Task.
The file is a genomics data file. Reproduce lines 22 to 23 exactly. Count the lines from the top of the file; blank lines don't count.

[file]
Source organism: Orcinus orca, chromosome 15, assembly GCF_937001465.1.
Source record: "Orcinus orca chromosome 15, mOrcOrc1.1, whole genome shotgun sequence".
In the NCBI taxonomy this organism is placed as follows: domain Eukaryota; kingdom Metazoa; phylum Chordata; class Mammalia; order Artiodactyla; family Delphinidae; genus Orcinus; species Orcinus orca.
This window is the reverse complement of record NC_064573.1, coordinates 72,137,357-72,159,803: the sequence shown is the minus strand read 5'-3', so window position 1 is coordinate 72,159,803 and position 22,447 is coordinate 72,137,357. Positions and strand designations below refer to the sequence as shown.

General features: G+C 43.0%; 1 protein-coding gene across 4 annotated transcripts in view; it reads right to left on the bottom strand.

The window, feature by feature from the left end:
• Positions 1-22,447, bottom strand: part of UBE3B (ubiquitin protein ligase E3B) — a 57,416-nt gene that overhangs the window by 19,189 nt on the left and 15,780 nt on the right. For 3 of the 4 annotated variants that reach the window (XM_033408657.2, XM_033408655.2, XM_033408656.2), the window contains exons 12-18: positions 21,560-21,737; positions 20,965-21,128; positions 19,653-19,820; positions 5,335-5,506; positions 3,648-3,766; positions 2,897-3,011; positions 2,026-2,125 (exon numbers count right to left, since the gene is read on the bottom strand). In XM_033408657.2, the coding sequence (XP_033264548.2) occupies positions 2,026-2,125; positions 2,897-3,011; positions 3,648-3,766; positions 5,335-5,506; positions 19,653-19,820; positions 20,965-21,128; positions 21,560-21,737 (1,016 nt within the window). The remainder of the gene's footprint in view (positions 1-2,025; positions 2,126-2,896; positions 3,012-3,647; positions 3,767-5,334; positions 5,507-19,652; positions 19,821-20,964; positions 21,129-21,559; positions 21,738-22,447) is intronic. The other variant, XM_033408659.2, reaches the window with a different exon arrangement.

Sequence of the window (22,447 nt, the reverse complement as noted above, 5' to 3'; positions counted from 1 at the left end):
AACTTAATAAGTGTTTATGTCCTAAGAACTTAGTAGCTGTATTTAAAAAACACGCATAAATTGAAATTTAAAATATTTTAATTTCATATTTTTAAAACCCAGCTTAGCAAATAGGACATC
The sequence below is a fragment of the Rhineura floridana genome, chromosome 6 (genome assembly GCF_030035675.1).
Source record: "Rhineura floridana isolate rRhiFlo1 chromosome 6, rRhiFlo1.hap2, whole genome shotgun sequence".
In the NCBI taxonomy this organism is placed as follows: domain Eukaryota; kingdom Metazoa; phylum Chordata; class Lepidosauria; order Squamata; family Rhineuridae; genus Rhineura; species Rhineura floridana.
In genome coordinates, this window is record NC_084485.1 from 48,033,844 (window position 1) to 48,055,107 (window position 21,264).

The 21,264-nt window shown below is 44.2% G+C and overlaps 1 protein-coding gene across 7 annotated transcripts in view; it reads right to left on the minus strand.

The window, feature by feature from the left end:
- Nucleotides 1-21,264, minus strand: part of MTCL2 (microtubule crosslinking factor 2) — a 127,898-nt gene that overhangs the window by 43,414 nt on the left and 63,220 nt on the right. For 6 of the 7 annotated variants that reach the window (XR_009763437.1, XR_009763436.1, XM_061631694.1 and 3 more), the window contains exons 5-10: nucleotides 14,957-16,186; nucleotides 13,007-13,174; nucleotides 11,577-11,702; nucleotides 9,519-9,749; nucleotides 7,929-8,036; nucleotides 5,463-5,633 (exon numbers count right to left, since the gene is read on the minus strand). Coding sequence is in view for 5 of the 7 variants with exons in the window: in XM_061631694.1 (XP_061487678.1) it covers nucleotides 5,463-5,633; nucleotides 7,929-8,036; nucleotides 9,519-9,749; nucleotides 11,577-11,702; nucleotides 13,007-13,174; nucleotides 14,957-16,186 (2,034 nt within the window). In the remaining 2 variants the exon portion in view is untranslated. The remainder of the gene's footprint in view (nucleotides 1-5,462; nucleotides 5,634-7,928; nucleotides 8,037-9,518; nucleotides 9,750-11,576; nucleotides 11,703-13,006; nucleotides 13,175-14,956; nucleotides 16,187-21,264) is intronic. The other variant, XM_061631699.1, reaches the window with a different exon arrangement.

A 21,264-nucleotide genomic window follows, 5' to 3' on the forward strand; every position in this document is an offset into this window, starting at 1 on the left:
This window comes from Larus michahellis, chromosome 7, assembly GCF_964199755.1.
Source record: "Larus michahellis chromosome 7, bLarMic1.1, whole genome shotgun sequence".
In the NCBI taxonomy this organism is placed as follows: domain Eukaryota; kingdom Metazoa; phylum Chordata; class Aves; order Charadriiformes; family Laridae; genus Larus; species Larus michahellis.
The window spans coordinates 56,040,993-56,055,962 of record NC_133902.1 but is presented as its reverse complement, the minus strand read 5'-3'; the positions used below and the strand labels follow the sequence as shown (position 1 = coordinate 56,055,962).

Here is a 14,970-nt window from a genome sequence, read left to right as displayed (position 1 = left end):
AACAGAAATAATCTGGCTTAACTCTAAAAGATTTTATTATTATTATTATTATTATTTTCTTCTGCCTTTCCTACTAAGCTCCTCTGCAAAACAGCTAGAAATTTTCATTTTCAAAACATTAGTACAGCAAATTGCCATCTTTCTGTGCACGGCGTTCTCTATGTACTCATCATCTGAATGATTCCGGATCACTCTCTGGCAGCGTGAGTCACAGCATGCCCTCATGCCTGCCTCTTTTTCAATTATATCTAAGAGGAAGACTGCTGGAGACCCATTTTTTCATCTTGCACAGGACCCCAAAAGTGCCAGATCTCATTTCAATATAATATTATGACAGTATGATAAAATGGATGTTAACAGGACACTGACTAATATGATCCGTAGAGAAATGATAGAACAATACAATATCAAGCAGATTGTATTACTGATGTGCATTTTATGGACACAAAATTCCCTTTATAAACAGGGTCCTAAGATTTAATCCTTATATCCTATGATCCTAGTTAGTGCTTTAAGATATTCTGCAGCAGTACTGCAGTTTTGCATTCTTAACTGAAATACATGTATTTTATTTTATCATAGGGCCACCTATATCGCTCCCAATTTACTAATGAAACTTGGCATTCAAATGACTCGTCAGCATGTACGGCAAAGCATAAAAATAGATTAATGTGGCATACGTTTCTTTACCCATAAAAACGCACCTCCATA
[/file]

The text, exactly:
Here is a 14,970-nt window from a genome sequence, read left to right as displayed (position 1 = left end):
AACAGAAATAATCTGGCTTAACTCTAAAAGATTTTATTATTATTATTATTATTATTTTCTTCTGCCTTTCCTACTAAGCTCCTCTGCAAAACAGCTAGAAATTTTCATTTTCAAAACATTAGTACAGCAAATTGCCATCTTTCTGTGCACGGCGTTCTCTATGTACTCATCATCTGAATGATTCCGGATCACTCTCTGGCAGCGTGAGTCACAGCATGCCCTCATGCCTGCCTCTTTTTCAATTATATCTAAGAGGAAGACTGCTGGAGACCCATTTTTTCATCTTGCACAGGACCCCAAAAGTGCCAGATCTCATTTCAATATAATATTATGACAGTATGATAAAATGGATGTTAACAGGACACTGACTAATATGATCCGTAGAGAAATGATAGAACAATACAATATCAAGCAGATTGTATTACTGATGTGCATTTTATGGACACAAAATTCCCTTTATAAACAGGGTCCTAAGATTTAATCCTTATATCCTATGATCCTAGTTAGTGCTTTAAGATATTCTGCAGCAGTACTGCAGTTTTGCATTCTTAACTGAAATACATGTATTTTATTTTATCATAGGGCCACCTATATCGCTCCCAATTTACTAATGAAACTTGGCATTCAAATGACTCGTCAGCATGTACGGCAAAGCATAAAAATAGATTAATGTGGCATACGTTTCTTTACCCATAAAAACGCACCTCCATA